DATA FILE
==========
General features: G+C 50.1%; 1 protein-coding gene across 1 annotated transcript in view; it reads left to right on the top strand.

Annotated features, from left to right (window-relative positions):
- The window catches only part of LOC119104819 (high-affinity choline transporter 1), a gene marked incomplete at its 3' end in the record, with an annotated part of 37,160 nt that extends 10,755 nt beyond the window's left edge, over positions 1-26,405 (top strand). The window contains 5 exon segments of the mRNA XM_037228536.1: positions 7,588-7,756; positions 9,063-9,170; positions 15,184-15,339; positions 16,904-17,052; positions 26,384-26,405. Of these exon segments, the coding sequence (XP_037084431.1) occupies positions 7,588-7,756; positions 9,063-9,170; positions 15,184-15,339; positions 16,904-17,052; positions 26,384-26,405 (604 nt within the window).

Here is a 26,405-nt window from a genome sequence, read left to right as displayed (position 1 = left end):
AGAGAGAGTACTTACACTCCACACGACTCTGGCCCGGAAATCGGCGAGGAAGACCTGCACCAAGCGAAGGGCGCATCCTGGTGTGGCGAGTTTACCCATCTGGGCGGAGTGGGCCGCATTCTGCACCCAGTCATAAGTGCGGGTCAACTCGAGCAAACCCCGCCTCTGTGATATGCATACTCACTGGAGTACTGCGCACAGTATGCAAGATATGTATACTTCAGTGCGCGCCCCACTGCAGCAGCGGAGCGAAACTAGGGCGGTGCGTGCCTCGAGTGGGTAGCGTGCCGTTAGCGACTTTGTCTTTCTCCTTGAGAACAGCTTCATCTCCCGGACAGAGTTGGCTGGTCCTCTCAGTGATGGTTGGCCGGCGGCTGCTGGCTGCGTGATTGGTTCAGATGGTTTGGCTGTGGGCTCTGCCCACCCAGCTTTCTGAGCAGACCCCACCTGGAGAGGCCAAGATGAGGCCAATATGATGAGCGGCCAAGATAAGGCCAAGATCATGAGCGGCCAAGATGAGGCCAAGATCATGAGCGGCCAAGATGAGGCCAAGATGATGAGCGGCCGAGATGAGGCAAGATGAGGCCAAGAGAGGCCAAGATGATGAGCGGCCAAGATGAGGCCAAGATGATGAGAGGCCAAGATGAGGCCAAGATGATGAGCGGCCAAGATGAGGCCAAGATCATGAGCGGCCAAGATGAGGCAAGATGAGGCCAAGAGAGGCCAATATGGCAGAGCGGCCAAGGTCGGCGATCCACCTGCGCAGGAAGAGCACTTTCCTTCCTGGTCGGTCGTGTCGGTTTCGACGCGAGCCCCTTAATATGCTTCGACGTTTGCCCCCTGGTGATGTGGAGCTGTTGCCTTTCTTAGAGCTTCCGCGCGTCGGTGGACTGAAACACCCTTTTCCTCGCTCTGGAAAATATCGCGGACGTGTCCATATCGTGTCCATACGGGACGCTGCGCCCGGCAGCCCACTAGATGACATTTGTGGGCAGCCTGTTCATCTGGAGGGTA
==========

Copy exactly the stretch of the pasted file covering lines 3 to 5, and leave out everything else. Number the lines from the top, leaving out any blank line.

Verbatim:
- The window catches only part of LOC119104819 (high-affinity choline transporter 1), a gene marked incomplete at its 3' end in the record, with an annotated part of 37,160 nt that extends 10,755 nt beyond the window's left edge, over positions 1-26,405 (top strand). The window contains 5 exon segments of the mRNA XM_037228536.1: positions 7,588-7,756; positions 9,063-9,170; positions 15,184-15,339; positions 16,904-17,052; positions 26,384-26,405. Of these exon segments, the coding sequence (XP_037084431.1) occupies positions 7,588-7,756; positions 9,063-9,170; positions 15,184-15,339; positions 16,904-17,052; positions 26,384-26,405 (604 nt within the window).

Here is a 26,405-nt window from a genome sequence, read left to right as displayed (position 1 = left end):
AGAGAGAGTACTTACACTCCACACGACTCTGGCCCGGAAATCGGCGAGGAAGACCTGCACCAAGCGAAGGGCGCATCCTGGTGTGGCGAGTTTACCCATCTGGGCGGAGTGGGCCGCATTCTGCACCCAGTCATAAGTGCGGGTCAACTCGAGCAAACCCCGCCTCTGTGATATGCATACTCACTGGAGTACTGCGCACAGTATGCAAGATATGTATACTTCAGTGCGCGCCCCACTGCAGCAGCGGAGCGAAACTAGGGCGGTGCGTGCCTCGAGTGGGTAGCGTGCCGTTAGCGACTTTGTCTTTCTCCTTGAGAACAGCTTCATCTCCCGGACAGAGTTGGCTGGTCCTCTCAGTGATGGTTGGCCGGCGGCTGCTGGCTGCGTGATTGGTTCAGATGGTTTGGCTGTGGGCTCTGCCCACCCAGCTTTCTGAGCAGACCCCACCTGGAGAGGCCAAGATGAGGCCAATATGATGAGCGGCCAAGATAAGGCCAAGATCATGAGCGGCCAAGATGAGGCCAAGATCATGAGCGGCCAAGATGAGGCCAAGATGATGAGCGGCCGAGATGAGGCAAGATGAGGCCAAGAGAGGCCAAGATGATGAGCGGCCAAGATGAGGCCAAGATGATGAGAGGCCAAGATGAGGCCAAGATGATGAGCGGCCAAGATGAGGCCAAGATCATGAGCGGCCAAGATGAGGCAAGATGAGGCCAAGAGAGGCCAATATGGCAGAGCGGCCAAGGTCGGCGATCCACCTGCGCAGGAAGAGCACTTTCCTTCCTGGTCGGTCGTGTCGGTTTCGACGCGAGCCCCTTAATATGCTTCGACGTTTGCCCCCTGGTGATGTGGAGCTGTTGCCTTTCTTAGAGCTTCCGCGCGTCGGTGGACTGAAACACCCTTTTCCTCGCTCTGGAAAATATCGCGGACGTGTCCATATCGTGTCCATACGGGACGCTGCGCCCGGCAGCCCACTAGATGACATTTGTGGGCAGCCTGTTCATCTGGAGGGTA